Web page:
Terry Hanratty, a quarterback for the Steelers in the ‘70s, was the lone Steelers’ player to be signing autographs among all the ’71 Pirates at Robert Morri sUniversity.  Promoter J. Paul Stogner said he wanted to have something for the Steelers’ fans in attendance.

          Jim Tripodi, who operates Diamond Jim’s, a sports card and memorabilia shop in Beaver, is a regular at these card shows.

         “I’m really getting into magazines, sports publications of all kinds and press guides,” Tripodi told me.  “I swear I keep seeing your name in all of them.  I don’t know where you found the time to have two kids.”

         I told him I hustled pretty good in the ‘70s and ‘80s as far as free-lance writing was concerned.  I loved writing about sports stars and seeing my byline in all the national publications.

         Sportswriters weren’t making good money in those days, so I moonlighted and took advantage of all opportunities to get my stuff published and make some money on the side.

         I saved nearly all of that extra money.  The fees for such stories ranged from $50 to $500 in the early years, and got better later on.  I started out making $12,500 a year for editing Street & Smith’s Basketball Yearbook in 1970, and was up to $65,000 for editing three annuals for the Conde Nast Publications by the mid-80s.

         I was able to save about $100,000 for each of our daughters, Sarah and Rebecca.  That included $65,000 earmarked for their college education and $35,000 for their weddings.  I was right on the mark for what I needed for them to go to theUniversityofVirginiaandOhioUniversity, for Sarah and Rebecca, respectively.  Rebecca’s wedding money is still drawing dividends and interest.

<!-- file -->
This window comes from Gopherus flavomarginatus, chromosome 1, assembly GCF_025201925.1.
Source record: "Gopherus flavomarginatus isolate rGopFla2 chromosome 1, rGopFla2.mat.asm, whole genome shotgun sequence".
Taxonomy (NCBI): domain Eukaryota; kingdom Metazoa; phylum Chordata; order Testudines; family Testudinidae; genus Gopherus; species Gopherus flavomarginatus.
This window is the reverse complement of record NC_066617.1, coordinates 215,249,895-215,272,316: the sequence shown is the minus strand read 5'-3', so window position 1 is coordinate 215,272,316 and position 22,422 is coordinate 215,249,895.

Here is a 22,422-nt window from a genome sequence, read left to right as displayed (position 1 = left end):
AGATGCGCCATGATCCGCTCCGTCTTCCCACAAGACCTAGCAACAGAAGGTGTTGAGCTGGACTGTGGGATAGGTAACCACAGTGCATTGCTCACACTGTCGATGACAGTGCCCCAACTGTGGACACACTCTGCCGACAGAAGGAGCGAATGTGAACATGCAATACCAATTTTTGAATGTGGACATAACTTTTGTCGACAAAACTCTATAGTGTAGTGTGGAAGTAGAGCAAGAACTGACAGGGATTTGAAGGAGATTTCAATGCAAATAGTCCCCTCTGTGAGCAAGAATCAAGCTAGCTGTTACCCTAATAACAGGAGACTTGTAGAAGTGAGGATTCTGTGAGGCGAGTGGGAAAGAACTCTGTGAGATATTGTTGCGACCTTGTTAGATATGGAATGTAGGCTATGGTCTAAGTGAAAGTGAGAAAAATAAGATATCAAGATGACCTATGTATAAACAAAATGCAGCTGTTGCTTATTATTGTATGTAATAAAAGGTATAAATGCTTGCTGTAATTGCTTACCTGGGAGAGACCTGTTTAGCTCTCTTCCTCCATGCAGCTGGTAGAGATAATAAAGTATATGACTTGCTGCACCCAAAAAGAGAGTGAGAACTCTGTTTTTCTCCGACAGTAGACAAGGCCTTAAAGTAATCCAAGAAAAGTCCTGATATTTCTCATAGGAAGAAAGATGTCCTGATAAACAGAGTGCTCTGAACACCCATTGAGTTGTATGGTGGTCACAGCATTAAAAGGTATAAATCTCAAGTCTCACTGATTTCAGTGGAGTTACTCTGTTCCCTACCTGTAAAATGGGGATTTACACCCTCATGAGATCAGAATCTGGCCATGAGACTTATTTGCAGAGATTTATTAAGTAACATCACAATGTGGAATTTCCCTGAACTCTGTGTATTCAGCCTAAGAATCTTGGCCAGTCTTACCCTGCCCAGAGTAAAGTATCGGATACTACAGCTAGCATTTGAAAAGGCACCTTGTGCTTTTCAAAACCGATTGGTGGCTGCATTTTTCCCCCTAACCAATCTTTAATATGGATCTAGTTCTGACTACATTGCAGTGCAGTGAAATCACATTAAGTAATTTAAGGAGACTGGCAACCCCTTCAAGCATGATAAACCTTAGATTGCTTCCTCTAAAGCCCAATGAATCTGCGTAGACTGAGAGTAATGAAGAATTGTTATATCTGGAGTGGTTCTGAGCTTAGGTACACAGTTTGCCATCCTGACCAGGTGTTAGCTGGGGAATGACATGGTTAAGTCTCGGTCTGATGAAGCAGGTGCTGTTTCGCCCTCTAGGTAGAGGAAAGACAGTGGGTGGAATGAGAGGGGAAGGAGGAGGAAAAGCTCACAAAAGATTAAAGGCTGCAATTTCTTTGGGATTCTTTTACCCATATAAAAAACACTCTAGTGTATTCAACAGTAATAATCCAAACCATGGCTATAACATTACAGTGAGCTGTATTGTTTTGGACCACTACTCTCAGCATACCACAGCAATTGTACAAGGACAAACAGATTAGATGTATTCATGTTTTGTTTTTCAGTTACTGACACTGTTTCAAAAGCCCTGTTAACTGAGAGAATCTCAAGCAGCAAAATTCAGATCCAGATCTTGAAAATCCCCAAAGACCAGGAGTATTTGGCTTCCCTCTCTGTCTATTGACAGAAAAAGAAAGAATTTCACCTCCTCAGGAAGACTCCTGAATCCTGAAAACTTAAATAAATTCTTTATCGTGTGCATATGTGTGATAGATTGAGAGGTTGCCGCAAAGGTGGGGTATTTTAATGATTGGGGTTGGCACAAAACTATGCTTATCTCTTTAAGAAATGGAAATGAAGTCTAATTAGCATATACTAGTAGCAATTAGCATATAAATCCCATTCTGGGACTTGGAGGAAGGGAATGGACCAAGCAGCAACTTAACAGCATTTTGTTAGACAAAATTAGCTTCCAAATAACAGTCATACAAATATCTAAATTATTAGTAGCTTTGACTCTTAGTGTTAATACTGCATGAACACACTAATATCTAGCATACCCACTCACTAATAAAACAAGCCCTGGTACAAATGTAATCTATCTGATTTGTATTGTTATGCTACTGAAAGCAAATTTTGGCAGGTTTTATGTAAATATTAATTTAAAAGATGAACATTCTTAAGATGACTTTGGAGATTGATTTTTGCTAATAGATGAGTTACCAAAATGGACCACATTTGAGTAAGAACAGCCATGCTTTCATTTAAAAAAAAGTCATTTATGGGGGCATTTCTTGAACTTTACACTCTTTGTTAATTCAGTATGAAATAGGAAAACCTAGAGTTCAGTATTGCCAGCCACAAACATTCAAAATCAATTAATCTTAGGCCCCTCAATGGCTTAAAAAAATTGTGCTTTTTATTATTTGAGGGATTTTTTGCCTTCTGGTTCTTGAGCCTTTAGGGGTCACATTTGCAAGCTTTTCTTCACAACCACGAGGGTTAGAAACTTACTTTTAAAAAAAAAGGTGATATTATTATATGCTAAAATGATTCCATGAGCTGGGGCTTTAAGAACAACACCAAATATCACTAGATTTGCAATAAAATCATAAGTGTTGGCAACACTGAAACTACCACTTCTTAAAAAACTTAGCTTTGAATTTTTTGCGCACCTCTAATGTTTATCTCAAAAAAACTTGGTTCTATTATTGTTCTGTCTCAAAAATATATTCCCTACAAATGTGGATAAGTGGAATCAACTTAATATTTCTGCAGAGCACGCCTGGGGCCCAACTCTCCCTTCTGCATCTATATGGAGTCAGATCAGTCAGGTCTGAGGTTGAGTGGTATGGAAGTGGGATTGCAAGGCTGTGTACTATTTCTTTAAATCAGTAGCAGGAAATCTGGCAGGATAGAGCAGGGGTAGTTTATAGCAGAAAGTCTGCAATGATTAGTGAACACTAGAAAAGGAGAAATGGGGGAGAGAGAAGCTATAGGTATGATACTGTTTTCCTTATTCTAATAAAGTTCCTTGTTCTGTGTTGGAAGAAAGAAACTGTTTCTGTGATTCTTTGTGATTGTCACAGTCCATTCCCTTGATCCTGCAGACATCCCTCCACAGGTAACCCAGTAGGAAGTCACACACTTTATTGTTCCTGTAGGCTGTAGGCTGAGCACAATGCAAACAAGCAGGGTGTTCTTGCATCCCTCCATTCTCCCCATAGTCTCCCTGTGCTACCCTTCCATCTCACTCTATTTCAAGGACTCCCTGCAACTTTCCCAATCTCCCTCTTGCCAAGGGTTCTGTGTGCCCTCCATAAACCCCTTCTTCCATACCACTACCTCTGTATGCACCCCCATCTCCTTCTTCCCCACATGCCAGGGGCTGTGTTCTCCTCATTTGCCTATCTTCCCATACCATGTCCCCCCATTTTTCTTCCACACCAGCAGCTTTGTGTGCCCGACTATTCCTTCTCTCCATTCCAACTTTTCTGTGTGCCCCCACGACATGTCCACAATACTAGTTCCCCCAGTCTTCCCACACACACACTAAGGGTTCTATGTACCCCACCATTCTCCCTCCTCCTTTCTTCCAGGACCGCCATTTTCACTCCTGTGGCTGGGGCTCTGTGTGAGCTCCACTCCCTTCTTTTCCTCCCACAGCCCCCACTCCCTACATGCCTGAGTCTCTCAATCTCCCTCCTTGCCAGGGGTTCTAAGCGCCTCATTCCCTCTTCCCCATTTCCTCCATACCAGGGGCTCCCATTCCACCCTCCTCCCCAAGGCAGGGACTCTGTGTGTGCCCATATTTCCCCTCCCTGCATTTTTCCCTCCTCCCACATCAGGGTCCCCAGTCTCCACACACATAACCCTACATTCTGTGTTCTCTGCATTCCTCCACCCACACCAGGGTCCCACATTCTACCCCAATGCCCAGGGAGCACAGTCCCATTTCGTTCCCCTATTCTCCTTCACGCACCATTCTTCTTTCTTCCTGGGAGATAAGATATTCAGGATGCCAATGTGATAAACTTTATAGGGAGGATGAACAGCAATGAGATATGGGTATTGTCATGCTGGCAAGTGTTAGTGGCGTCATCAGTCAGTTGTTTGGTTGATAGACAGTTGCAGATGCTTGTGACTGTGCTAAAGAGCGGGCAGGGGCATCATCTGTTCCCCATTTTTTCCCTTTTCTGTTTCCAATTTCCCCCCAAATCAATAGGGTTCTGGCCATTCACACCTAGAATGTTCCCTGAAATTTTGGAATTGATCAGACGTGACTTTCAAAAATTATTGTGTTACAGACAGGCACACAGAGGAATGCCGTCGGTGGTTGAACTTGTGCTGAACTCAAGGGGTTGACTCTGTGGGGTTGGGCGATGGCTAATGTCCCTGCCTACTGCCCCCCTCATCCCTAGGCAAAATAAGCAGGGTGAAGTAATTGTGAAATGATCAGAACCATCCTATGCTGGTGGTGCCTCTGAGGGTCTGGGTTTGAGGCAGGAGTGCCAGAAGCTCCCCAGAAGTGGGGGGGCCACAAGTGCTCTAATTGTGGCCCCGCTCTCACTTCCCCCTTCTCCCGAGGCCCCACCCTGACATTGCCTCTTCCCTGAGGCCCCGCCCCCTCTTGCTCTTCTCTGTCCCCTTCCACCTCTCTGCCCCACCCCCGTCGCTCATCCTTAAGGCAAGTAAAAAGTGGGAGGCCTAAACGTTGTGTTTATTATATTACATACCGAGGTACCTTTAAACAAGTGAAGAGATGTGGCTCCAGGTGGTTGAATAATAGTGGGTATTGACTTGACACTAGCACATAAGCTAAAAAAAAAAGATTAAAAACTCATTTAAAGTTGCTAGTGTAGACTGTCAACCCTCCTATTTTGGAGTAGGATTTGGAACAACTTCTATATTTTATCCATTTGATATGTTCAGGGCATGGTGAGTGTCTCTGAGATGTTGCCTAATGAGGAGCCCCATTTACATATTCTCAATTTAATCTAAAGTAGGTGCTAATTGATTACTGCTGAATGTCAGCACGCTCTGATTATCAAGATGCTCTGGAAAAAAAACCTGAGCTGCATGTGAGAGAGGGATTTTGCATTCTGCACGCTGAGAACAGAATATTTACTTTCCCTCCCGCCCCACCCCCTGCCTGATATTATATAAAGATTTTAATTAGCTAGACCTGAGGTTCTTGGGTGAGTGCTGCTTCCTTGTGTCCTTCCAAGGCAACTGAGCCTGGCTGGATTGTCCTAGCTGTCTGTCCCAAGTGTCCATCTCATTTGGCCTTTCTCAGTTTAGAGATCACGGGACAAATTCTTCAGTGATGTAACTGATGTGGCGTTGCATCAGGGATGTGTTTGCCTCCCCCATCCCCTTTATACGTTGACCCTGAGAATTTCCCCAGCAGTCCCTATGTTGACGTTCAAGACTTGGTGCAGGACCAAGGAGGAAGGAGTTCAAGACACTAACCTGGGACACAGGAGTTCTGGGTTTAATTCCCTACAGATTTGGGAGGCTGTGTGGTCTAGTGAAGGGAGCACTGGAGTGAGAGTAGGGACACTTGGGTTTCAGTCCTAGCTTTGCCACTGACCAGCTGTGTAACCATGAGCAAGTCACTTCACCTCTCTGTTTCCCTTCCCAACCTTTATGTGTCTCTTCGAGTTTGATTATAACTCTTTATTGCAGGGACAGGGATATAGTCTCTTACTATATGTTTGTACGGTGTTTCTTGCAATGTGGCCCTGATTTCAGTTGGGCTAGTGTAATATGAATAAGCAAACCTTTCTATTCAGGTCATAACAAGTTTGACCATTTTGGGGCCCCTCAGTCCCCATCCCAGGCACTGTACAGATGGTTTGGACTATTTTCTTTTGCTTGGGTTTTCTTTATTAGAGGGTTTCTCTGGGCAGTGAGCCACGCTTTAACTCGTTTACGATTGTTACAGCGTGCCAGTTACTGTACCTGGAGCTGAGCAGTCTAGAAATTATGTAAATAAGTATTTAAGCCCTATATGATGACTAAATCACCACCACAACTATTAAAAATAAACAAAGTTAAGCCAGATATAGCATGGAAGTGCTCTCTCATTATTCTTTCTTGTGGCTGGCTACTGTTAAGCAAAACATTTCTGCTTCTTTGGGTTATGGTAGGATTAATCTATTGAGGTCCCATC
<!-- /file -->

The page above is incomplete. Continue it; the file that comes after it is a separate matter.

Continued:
I invested the rest in retirement funds for Kathie and myself.  That’s how you are supposed to manage your money.  That’s why I have little tolerance for the complaints offered by pro athletes these days during the labor contract disagreement in the NFL.

         The players have this sense of entitlement, which is rampant in this country among many people.  With the kind of money they are making they should be stashing away the majority of their money for future use.  When NFL players compare their situation to being slaves I have to question their mentality.

         They say the average NFL playing career is just over four years, yet many of them think they should be set for life and never have to work again.  In truth, if they saved and invested their money wisely they would be set for life.

         I worked for the New York Post for nine years and Street & Smiths’s for 32 years, and The Pittsburgh Press for four-and-a-half years – the average NFL career – and draw a pension from none of them.  I saved and funded my own pension.

         I did what I did because I enjoyed the life.  I remember Dick Young, the best baseball writer ever, when asked why he was a sportswriter, saying, “I don’t want to be a millionaire, I just want to live like one.”  Exactly.  My sentiments, indeed.

         It’s a great life.  The Pirates, Steelers, Penguins and other pro athletes who were in Pittsburgh this past week ought to know that by now.  It was good to see them again.  We were lucky they came our way.

 Pittsburghsports author and Valley Mirror columnist Jim O’Brien has written a series of “Pittsburgh Proud” books that area available at area book stores.  His website is